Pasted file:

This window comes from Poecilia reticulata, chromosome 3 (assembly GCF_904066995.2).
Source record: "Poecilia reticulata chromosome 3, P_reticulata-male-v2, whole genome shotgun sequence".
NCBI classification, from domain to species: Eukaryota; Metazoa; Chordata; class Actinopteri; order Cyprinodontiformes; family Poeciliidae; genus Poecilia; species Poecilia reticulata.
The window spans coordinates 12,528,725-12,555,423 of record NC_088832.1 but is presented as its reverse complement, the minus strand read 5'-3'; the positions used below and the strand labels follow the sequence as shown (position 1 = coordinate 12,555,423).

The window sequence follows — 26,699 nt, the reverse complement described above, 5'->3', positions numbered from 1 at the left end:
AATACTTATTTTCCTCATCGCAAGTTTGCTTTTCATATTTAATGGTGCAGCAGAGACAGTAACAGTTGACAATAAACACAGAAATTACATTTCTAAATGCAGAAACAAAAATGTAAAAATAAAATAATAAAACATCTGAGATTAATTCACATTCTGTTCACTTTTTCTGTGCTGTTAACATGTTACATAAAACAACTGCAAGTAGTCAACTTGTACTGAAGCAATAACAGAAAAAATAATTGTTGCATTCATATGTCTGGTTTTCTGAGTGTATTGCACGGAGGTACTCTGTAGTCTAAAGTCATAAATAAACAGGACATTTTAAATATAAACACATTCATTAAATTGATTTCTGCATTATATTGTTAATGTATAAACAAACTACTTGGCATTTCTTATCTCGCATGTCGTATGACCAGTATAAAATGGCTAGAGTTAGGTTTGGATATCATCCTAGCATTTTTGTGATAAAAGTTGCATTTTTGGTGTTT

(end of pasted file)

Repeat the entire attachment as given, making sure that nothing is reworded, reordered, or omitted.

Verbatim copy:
This window comes from Poecilia reticulata, chromosome 3 (assembly GCF_904066995.2).
Source record: "Poecilia reticulata chromosome 3, P_reticulata-male-v2, whole genome shotgun sequence".
NCBI classification, from domain to species: Eukaryota; Metazoa; Chordata; class Actinopteri; order Cyprinodontiformes; family Poeciliidae; genus Poecilia; species Poecilia reticulata.
The window spans coordinates 12,528,725-12,555,423 of record NC_088832.1 but is presented as its reverse complement, the minus strand read 5'-3'; the positions used below and the strand labels follow the sequence as shown (position 1 = coordinate 12,555,423).

The window sequence follows — 26,699 nt, the reverse complement described above, 5'->3', positions numbered from 1 at the left end:
AATACTTATTTTCCTCATCGCAAGTTTGCTTTTCATATTTAATGGTGCAGCAGAGACAGTAACAGTTGACAATAAACACAGAAATTACATTTCTAAATGCAGAAACAAAAATGTAAAAATAAAATAATAAAACATCTGAGATTAATTCACATTCTGTTCACTTTTTCTGTGCTGTTAACATGTTACATAAAACAACTGCAAGTAGTCAACTTGTACTGAAGCAATAACAGAAAAAATAATTGTTGCATTCATATGTCTGGTTTTCTGAGTGTATTGCACGGAGGTACTCTGTAGTCTAAAGTCATAAATAAACAGGACATTTTAAATATAAACACATTCATTAAATTGATTTCTGCATTATATTGTTAATGTATAAACAAACTACTTGGCATTTCTTATCTCGCATGTCGTATGACCAGTATAAAATGGCTAGAGTTAGGTTTGGATATCATCCTAGCATTTTTGTGATAAAAGTTGCATTTTTGGTGTTT